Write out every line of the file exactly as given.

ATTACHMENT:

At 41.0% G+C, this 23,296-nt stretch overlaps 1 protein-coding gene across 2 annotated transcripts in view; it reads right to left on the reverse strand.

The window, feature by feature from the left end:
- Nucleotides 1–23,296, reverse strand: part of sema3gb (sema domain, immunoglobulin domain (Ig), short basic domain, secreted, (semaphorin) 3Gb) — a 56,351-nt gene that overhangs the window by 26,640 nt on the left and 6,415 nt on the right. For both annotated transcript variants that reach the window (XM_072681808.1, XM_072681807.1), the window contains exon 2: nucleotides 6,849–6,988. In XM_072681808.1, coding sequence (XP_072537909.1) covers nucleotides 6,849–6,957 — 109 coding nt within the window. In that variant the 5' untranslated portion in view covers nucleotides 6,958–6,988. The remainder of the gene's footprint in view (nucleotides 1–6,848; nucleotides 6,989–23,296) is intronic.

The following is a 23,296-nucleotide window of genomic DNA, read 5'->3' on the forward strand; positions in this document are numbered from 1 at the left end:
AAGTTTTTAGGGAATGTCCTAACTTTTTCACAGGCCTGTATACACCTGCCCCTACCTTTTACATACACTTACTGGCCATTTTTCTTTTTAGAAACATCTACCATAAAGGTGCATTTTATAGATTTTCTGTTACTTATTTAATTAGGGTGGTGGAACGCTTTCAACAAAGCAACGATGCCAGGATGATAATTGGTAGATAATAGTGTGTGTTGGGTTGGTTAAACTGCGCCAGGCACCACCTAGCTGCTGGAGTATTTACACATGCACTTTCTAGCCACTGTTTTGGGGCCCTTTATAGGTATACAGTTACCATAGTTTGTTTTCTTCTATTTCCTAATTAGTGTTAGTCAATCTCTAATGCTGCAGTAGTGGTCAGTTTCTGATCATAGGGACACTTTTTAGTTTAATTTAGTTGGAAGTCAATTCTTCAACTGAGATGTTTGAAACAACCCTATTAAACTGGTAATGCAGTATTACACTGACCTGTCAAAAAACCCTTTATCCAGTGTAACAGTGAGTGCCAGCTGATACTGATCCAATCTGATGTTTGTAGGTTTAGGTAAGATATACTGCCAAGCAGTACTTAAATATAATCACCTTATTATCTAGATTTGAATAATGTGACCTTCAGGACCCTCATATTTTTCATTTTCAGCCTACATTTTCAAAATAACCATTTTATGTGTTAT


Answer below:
At 41.0% G+C, this 23,296-nt stretch overlaps 1 protein-coding gene across 2 annotated transcripts in view; it reads right to left on the reverse strand.

The window, feature by feature from the left end:
- Nucleotides 1–23,296, reverse strand: part of sema3gb (sema domain, immunoglobulin domain (Ig), short basic domain, secreted, (semaphorin) 3Gb) — a 56,351-nt gene that overhangs the window by 26,640 nt on the left and 6,415 nt on the right. For both annotated transcript variants that reach the window (XM_072681808.1, XM_072681807.1), the window contains exon 2: nucleotides 6,849–6,988. In XM_072681808.1, coding sequence (XP_072537909.1) covers nucleotides 6,849–6,957 — 109 coding nt within the window. In that variant the 5' untranslated portion in view covers nucleotides 6,958–6,988. The remainder of the gene's footprint in view (nucleotides 1–6,848; nucleotides 6,989–23,296) is intronic.

The following is a 23,296-nucleotide window of genomic DNA, read 5'->3' on the forward strand; positions in this document are numbered from 1 at the left end:
AAGTTTTTAGGGAATGTCCTAACTTTTTCACAGGCCTGTATACACCTGCCCCTACCTTTTACATACACTTACTGGCCATTTTTCTTTTTAGAAACATCTACCATAAAGGTGCATTTTATAGATTTTCTGTTACTTATTTAATTAGGGTGGTGGAACGCTTTCAACAAAGCAACGATGCCAGGATGATAATTGGTAGATAATAGTGTGTGTTGGGTTGGTTAAACTGCGCCAGGCACCACCTAGCTGCTGGAGTATTTACACATGCACTTTCTAGCCACTGTTTTGGGGCCCTTTATAGGTATACAGTTACCATAGTTTGTTTTCTTCTATTTCCTAATTAGTGTTAGTCAATCTCTAATGCTGCAGTAGTGGTCAGTTTCTGATCATAGGGACACTTTTTAGTTTAATTTAGTTGGAAGTCAATTCTTCAACTGAGATGTTTGAAACAACCCTATTAAACTGGTAATGCAGTATTACACTGACCTGTCAAAAAACCCTTTATCCAGTGTAACAGTGAGTGCCAGCTGATACTGATCCAATCTGATGTTTGTAGGTTTAGGTAAGATATACTGCCAAGCAGTACTTAAATATAATCACCTTATTATCTAGATTTGAATAATGTGACCTTCAGGACCCTCATATTTTTCATTTTCAGCCTACATTTTCAAAATAACCATTTTATGTGTTAT